Twisted + Pygame the Easy Way

I’ve put together a Python package called fibre. It provides helpers to make it easy to write asynchronous applications. It uses Twisted under the hood.

I’ve also made a package called fibre.ui. It adds user interface support using pygame.

One of my main aims has been code readability. See if you can figure out what this snippet from the demo program does:

The entry_point() function saves you from spelling out the __name__ == '__main__' incantation, and also initialises all the pygame and Twisted stuff. (If this is too magic for you, you can call run_application() which doesn’t do any stack magic.)

When yield is used, control is returned to the reactor until the given asynchronous function is finished (technically until the deferred fires, but for basic use of fibre you don’t have to know much about deferreds).

The code above comes with the following class definition for the menu. See if you can figure out what it means.

(Yes, there’s some magic in there behind the scenes. But I’ve almost convinced myself it’s worth it for the sake of readability.)

You may be wondering why colours are being specified as strings. You could also specify them as (R, G, B) or (R, G, B, A) tuples, but using the strings allows you to set up colour schemes. Here’s the relevant code:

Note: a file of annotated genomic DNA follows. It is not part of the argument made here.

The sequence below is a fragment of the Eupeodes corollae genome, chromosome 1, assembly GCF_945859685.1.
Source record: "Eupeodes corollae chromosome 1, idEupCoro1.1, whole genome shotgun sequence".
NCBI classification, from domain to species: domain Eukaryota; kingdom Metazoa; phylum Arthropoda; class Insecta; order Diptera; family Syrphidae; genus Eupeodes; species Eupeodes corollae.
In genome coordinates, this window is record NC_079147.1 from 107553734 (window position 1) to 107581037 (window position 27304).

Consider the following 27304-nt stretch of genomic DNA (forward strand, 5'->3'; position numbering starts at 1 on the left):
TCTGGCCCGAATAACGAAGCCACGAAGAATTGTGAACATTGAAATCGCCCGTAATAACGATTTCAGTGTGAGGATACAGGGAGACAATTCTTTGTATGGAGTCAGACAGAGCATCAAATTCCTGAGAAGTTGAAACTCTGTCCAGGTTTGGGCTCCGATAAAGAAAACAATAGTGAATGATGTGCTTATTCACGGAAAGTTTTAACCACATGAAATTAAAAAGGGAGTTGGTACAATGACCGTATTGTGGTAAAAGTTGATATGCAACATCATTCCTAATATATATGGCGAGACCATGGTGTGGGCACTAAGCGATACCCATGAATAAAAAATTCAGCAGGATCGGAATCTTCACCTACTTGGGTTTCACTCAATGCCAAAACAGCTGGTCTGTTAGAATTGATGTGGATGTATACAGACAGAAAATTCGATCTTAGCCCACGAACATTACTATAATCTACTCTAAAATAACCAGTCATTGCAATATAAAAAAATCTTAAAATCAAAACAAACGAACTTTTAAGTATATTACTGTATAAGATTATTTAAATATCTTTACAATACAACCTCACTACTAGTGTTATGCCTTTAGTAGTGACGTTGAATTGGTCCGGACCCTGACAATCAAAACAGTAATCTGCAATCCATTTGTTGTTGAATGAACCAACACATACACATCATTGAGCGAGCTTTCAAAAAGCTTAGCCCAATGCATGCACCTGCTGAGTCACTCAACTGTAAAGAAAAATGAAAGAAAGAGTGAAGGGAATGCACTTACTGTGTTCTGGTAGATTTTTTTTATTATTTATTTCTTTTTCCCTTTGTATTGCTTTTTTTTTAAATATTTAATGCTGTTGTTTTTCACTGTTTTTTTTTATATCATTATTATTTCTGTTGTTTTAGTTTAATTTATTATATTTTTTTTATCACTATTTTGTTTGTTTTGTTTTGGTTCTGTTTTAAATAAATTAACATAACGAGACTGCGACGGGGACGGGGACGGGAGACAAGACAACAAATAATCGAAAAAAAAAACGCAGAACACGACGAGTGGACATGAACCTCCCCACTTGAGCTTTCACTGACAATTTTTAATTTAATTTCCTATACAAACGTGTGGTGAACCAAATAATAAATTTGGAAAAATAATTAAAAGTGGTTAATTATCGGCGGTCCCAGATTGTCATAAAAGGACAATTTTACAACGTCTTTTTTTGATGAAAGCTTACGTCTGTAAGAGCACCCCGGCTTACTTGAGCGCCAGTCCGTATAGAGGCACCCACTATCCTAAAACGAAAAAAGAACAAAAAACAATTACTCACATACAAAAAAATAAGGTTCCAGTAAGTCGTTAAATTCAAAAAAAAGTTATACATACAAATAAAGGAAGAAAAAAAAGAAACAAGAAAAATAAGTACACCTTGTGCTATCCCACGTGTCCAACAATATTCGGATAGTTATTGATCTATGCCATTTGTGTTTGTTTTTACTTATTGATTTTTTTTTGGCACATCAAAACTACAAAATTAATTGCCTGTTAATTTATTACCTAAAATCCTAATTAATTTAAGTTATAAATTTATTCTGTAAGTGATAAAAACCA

By this stage I’ve shown you almost all of the code of the example, so I might as well show you the last little bit. This bit bounces a ball around until you press escape.

Hopefully this code is all clear enough that you can read through it and easily tell what it’s meant to do. After all, that was the aim of the exercise.

Is It Complete?

At time of writing, I can still think of billions of things that could be added to fibre.ui. So far it’s got enough stuff to write a ball bounce demo program in it, but I shall be improving it over time.

Can I Play With It?

The fibre module is licensed under version 2 of the GPL and is available on PyPI. Go forth and play!

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